Saturday, October 31, 2009

Theo's Story

Books about politics and corruption are not my favorites, I must admit. But when I began Ron Rhody's novel, Theo's Story, I could hardly put it down.

It all begins on a snowy night in 1941, when the coatless body of prominent newspaperman Benjamin Dannan is found beside a lonely road in eastern Kentucky one hundred miles from home. No one knows why he was there, how he got there, or whether his death is an accident or a murder.

Thirty years later, Dannan's son, Michael, CEO of a large corporation in San Francisco, moves back to Kentucky to run for governor, drafting his boyhood friend, Theo, to help him make it happen.

And thus begins a fascinating tale that takes you through the hills and hollows of Kentucky, climaxing in a struggle for the governorship between a self-made Appalachian power broker and a rich and gifted young man who has everything going for him.
Rhody weaves such an intricate tapestry of Kentucky's diverse geography, cultures, and rich history that I felt I was riding along with Michael and Theo as they drove from one end of Kentucky to the other, gaining the support of powerful politicians throughout the Commonwealth; I was with them as they entered the mystical world of the Melungeons. (I've always been intrigued by the Melungeons!). It held my attention every step of the way. And that is no small feat!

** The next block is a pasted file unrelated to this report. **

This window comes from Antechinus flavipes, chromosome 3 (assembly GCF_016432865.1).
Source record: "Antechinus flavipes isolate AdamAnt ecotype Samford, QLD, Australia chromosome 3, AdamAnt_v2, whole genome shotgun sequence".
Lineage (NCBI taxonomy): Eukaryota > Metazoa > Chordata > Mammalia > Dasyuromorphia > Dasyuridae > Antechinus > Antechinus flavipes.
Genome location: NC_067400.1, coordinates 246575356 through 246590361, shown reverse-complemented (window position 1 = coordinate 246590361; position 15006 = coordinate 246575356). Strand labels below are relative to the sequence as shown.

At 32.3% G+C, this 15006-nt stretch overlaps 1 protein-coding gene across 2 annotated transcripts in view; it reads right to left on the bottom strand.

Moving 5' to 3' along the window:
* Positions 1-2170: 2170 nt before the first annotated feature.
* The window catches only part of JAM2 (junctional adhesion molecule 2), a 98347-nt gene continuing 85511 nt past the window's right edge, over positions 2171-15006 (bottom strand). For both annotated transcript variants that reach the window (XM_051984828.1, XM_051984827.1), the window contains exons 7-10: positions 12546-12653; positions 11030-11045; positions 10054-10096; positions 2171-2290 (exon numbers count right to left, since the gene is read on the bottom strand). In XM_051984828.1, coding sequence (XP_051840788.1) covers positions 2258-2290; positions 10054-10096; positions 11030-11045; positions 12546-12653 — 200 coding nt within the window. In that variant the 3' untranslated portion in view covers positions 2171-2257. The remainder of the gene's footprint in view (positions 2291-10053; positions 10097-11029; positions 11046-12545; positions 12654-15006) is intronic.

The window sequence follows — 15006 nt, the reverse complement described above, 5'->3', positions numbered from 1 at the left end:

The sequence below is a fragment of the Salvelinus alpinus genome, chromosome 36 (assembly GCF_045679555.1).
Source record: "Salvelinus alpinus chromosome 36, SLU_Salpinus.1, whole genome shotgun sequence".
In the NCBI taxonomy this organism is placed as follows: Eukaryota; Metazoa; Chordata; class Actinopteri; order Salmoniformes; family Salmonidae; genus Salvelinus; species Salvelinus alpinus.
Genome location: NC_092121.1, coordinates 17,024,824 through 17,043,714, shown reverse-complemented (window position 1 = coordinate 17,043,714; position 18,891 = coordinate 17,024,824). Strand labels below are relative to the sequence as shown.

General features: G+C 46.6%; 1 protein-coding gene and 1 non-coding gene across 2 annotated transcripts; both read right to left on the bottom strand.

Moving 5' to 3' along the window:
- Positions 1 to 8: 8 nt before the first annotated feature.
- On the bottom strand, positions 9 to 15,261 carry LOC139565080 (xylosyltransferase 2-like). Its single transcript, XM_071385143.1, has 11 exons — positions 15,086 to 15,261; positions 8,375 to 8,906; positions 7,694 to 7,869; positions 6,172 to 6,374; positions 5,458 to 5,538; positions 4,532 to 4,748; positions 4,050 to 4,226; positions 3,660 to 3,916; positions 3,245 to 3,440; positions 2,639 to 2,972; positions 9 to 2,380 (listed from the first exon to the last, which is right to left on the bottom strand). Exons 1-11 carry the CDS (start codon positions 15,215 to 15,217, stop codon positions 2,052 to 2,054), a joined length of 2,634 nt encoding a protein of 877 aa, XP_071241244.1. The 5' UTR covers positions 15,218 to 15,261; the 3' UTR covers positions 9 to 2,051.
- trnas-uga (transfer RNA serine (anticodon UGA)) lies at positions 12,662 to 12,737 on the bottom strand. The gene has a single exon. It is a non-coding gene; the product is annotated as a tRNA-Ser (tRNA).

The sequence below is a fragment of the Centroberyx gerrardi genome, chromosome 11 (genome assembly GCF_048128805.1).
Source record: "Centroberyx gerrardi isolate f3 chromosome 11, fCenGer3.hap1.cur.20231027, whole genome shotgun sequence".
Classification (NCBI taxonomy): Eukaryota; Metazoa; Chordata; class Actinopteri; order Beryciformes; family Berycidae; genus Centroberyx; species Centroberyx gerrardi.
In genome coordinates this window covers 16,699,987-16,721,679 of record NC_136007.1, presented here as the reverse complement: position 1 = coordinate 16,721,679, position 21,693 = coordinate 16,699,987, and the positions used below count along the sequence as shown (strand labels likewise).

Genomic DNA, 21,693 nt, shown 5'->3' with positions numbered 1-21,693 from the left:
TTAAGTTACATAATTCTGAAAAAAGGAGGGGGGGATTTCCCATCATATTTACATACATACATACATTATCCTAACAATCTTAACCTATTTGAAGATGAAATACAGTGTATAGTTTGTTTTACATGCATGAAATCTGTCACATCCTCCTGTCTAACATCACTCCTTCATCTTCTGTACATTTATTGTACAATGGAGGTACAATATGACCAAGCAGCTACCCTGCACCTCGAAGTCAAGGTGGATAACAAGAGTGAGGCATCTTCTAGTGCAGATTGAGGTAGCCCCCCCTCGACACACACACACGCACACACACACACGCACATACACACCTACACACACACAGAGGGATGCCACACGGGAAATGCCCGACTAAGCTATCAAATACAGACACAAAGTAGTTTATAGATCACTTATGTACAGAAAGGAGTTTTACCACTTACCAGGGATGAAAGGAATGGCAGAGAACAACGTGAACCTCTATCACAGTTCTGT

The mystery, suspense, and clearly drawn characters make this book a real page-turner. There is love and romance, ambition and murder, and it's all bundled into a mystery that doesn't play out until the very end. And what an ending it is!

Ron Rhody is a former newspaperman and broadcast journalist who grew up in Kentucky where he learned his craft. He now lives with his wife in Pinehurst, North Carolina. He is the author of several books, but Theo's Story is his first piece of fiction.

I hope it is not his last.

Saturday, October 17, 2009

Monday, October 12, 2009

Silas House: A Man With Soulful Eyes

I had a great weekend, the highlight of which was the Southern Festival of Books in Nashville. Pitty Pat and I hopped into Suzanne's little Subaru early Saturday morning, and we sped down I-24 talking a mile a minute about all the books we would buy, the writers we would meet.
I was hoping to meet Rick Bragg, but he had already departed. I was also hoping to meet Elizabeth Berg, however, her presentation coincided with William Gay's movie (which was great!).
But we did meet Silas House.
Silas House is a young writer from Appalachia whom I came upon a couple of years ago when I was surfing the Internet looking for books by Southern writers. He wrote Clay's Quilt, A Parchment of Leaves, The Coal Tatoo. I have read them all and they are wonderful stories of family, love and loyalty, and very strong female characters.
A kind, gracious young man with soulful eyes, Silas shook our hands and smiled, more interested in talking about us than himself.
"Where y'all from?" he said.
"Paducah," we chimed.
"I've been to Paducah," he said, "And I love it, especially those beautiful murals down by the river."
I was proud to be standing alongside Silas House as Suzanne snapped our picture. He is not only a wonderful writer but a kind and compassionate human being.
I could see it all in his soulful eyes.

Sunday, October 11, 2009

Froggy Went A-Courtin'

I KNOW it's your lawn chair, lady, but can't a guy get some sun?

Back off with that camera. Who do you think I am, Brad Pitt?

Whew...that was quite a leap!

Kiss my butt. I'm gonna go courtin'!

Friday, October 9, 2009

The Snippet List